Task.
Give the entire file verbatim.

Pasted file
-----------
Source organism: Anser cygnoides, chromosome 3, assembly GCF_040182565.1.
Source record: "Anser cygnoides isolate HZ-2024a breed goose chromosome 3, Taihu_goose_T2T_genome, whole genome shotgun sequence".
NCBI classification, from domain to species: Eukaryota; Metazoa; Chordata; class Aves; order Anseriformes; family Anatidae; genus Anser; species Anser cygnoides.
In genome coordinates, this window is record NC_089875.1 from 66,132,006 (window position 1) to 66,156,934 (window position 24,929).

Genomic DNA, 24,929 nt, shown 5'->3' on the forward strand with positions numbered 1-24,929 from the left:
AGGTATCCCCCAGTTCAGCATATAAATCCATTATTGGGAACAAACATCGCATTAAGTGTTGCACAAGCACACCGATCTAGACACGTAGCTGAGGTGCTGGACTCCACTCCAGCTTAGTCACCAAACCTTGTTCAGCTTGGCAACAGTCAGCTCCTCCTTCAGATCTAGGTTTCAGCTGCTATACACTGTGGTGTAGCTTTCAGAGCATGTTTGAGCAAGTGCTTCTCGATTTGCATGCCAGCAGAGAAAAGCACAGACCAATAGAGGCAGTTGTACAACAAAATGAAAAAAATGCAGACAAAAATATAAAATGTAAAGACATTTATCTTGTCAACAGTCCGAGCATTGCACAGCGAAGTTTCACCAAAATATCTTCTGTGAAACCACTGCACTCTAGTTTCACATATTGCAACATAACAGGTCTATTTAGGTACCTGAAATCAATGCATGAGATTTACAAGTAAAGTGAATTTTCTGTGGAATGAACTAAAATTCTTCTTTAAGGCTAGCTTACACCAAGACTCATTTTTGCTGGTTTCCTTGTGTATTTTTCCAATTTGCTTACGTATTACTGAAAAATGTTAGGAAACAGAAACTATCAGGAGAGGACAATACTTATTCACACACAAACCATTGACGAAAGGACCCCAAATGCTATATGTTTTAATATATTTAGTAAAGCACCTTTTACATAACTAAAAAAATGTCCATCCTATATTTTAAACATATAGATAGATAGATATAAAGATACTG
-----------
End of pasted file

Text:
Source organism: Anser cygnoides, chromosome 3, assembly GCF_040182565.1.
Source record: "Anser cygnoides isolate HZ-2024a breed goose chromosome 3, Taihu_goose_T2T_genome, whole genome shotgun sequence".
NCBI classification, from domain to species: Eukaryota; Metazoa; Chordata; class Aves; order Anseriformes; family Anatidae; genus Anser; species Anser cygnoides.
In genome coordinates, this window is record NC_089875.1 from 66,132,006 (window position 1) to 66,156,934 (window position 24,929).

Genomic DNA, 24,929 nt, shown 5'->3' on the forward strand with positions numbered 1-24,929 from the left:
AGGTATCCCCCAGTTCAGCATATAAATCCATTATTGGGAACAAACATCGCATTAAGTGTTGCACAAGCACACCGATCTAGACACGTAGCTGAGGTGCTGGACTCCACTCCAGCTTAGTCACCAAACCTTGTTCAGCTTGGCAACAGTCAGCTCCTCCTTCAGATCTAGGTTTCAGCTGCTATACACTGTGGTGTAGCTTTCAGAGCATGTTTGAGCAAGTGCTTCTCGATTTGCATGCCAGCAGAGAAAAGCACAGACCAATAGAGGCAGTTGTACAACAAAATGAAAAAAATGCAGACAAAAATATAAAATGTAAAGACATTTATCTTGTCAACAGTCCGAGCATTGCACAGCGAAGTTTCACCAAAATATCTTCTGTGAAACCACTGCACTCTAGTTTCACATATTGCAACATAACAGGTCTATTTAGGTACCTGAAATCAATGCATGAGATTTACAAGTAAAGTGAATTTTCTGTGGAATGAACTAAAATTCTTCTTTAAGGCTAGCTTACACCAAGACTCATTTTTGCTGGTTTCCTTGTGTATTTTTCCAATTTGCTTACGTATTACTGAAAAATGTTAGGAAACAGAAACTATCAGGAGAGGACAATACTTATTCACACACAAACCATTGACGAAAGGACCCCAAATGCTATATGTTTTAATATATTTAGTAAAGCACCTTTTACATAACTAAAAAAATGTCCATCCTATATTTTAAACATATAGATAGATAGATATAAAGATACTG